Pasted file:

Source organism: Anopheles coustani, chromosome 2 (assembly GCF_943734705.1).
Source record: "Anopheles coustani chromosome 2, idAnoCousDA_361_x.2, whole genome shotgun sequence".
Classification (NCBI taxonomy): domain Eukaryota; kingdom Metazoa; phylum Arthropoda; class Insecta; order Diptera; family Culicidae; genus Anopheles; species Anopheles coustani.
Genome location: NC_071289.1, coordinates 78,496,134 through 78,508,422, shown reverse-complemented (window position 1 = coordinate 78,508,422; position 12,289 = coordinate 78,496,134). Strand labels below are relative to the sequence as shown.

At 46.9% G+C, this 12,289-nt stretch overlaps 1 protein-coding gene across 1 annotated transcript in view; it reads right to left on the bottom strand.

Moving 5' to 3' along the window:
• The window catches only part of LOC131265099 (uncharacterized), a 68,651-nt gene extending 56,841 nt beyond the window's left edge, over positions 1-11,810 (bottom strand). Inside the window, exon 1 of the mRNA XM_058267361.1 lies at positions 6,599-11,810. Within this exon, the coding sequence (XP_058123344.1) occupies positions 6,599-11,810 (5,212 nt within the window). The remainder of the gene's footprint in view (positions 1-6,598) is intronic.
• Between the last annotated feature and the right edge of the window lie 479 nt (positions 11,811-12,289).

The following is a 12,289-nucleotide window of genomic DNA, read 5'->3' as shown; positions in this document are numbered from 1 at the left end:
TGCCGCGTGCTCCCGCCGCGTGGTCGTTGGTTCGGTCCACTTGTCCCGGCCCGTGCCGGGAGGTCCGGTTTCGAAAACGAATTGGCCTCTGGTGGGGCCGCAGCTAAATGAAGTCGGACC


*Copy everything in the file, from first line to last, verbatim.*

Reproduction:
Source organism: Anopheles coustani, chromosome 2 (assembly GCF_943734705.1).
Source record: "Anopheles coustani chromosome 2, idAnoCousDA_361_x.2, whole genome shotgun sequence".
Classification (NCBI taxonomy): domain Eukaryota; kingdom Metazoa; phylum Arthropoda; class Insecta; order Diptera; family Culicidae; genus Anopheles; species Anopheles coustani.
Genome location: NC_071289.1, coordinates 78,496,134 through 78,508,422, shown reverse-complemented (window position 1 = coordinate 78,508,422; position 12,289 = coordinate 78,496,134). Strand labels below are relative to the sequence as shown.

At 46.9% G+C, this 12,289-nt stretch overlaps 1 protein-coding gene across 1 annotated transcript in view; it reads right to left on the bottom strand.

Moving 5' to 3' along the window:
• The window catches only part of LOC131265099 (uncharacterized), a 68,651-nt gene extending 56,841 nt beyond the window's left edge, over positions 1-11,810 (bottom strand). Inside the window, exon 1 of the mRNA XM_058267361.1 lies at positions 6,599-11,810. Within this exon, the coding sequence (XP_058123344.1) occupies positions 6,599-11,810 (5,212 nt within the window). The remainder of the gene's footprint in view (positions 1-6,598) is intronic.
• Between the last annotated feature and the right edge of the window lie 479 nt (positions 11,811-12,289).

The following is a 12,289-nucleotide window of genomic DNA, read 5'->3' as shown; positions in this document are numbered from 1 at the left end:
TGCCGCGTGCTCCCGCCGCGTGGTCGTTGGTTCGGTCCACTTGTCCCGGCCCGTGCCGGGAGGTCCGGTTTCGAAAACGAATTGGCCTCTGGTGGGGCCGCAGCTAAATGAAGTCGGACC